We very often write about the impact that sleep (or lack of it) has on every aspect of our lives, especially the lives of shift workers. The results of a new study have been released which might further explain the link between sleep loss and obesity which had been discovered earlier.
The study was presented at the Associated Professional Sleep Societies’ Annual Meeting, SLEEP 2012, in Boston in June. According to its lead author, Stephanie Greer, its goal was to see if specific regions of the brain associated with food processing were disrupted by sleep deprivation. Twenty three healthy adults participated in two sessions using magnetic resonance imaging (MRI), one after a normal night’s sleep and the other after a night of sleep deprivation. During both sessions, the participants rated how much they wanted different food items shown to them while they were in the scanner.
The results show that loss of sleep significantly impaired brain activity in the frontal lobe, the region critical for controlling behavior and making complex choices, such as which food to eat. Greer said the study suggests that sleep deprivation prevents higher brain functions, rather than those deeper in the brain structures that react to basic desires. With loss of sleep, the brain fails to integrate all the different signals that help us normally make wise choices about what we should eat.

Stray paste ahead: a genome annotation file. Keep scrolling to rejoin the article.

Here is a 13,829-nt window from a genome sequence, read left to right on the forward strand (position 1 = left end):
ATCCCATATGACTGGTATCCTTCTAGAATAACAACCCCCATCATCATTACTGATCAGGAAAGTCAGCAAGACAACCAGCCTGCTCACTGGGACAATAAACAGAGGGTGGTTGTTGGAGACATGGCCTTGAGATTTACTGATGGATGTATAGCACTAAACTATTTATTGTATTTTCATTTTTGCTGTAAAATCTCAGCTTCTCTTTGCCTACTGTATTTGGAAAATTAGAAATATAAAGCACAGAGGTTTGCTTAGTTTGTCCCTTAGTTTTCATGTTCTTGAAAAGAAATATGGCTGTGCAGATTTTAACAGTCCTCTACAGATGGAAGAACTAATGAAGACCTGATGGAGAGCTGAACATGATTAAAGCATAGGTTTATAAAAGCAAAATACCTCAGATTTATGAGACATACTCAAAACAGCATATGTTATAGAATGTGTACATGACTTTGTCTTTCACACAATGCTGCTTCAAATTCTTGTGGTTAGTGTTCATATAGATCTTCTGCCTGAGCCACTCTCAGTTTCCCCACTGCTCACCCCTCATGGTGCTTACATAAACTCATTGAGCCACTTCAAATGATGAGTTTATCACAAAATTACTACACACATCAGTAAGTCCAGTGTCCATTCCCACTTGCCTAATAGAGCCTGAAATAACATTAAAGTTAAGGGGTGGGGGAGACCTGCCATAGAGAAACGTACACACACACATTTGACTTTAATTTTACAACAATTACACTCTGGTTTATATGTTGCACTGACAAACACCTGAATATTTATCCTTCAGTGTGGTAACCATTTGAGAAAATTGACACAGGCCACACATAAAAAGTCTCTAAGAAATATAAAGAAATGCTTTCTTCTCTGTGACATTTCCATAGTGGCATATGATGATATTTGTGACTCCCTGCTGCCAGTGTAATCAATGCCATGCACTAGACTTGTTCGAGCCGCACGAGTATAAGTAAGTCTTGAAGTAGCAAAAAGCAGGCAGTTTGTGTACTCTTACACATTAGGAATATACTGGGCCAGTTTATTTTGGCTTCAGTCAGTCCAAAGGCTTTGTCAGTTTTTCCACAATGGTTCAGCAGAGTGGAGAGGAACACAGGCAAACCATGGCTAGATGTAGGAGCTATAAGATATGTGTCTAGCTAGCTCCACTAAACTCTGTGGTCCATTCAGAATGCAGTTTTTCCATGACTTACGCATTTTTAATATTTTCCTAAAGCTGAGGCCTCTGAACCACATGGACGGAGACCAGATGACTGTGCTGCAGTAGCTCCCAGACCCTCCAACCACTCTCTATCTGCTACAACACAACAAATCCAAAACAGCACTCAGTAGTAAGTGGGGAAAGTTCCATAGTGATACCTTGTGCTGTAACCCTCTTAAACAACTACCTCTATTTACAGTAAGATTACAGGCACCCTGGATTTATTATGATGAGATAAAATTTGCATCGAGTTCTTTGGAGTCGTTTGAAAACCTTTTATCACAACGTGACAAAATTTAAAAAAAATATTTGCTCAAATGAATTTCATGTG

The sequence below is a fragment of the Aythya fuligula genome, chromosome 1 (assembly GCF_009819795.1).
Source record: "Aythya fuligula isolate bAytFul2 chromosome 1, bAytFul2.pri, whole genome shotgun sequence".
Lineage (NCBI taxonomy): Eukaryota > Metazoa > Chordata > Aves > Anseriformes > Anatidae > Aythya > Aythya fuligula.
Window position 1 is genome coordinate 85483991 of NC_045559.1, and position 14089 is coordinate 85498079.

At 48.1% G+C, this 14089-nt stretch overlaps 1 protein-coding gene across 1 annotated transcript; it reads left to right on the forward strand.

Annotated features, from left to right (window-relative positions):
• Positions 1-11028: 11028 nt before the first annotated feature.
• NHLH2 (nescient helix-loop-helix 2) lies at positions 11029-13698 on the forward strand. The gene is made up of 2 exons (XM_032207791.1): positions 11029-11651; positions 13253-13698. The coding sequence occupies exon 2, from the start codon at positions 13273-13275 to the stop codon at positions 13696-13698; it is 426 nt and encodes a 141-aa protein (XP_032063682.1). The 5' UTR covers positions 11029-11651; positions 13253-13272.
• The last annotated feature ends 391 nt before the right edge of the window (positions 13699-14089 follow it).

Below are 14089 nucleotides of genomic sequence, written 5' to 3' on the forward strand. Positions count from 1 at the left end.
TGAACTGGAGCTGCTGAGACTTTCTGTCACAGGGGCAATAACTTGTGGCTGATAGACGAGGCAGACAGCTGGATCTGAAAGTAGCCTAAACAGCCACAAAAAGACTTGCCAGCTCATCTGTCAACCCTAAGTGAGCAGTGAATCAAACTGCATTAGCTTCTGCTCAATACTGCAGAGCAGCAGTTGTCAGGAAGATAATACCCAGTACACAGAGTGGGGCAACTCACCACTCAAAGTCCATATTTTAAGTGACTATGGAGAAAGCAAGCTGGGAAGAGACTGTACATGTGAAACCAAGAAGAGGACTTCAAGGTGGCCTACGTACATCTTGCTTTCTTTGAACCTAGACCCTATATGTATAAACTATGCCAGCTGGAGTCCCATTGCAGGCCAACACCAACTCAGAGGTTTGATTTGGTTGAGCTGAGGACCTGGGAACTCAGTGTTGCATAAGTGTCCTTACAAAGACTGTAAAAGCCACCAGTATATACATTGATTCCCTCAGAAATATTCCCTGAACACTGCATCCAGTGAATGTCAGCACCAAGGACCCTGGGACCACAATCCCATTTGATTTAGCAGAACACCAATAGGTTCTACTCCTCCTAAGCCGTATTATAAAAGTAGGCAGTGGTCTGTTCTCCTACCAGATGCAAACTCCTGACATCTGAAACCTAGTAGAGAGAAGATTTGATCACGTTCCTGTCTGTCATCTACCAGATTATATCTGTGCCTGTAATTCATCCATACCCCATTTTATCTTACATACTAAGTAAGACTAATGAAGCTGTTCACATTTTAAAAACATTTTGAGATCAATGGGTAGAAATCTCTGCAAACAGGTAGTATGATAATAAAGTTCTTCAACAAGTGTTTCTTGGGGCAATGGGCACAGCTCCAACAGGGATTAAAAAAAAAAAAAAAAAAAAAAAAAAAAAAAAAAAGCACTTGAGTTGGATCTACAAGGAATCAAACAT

Therefore when we are sleep deprived, our brain does not gather the information needed to decide the best types of food to eat, healthy relative to how tasty, so we may not be eating right or choosing the right foods. This may help explain the connection between sleep deprivation and obesity.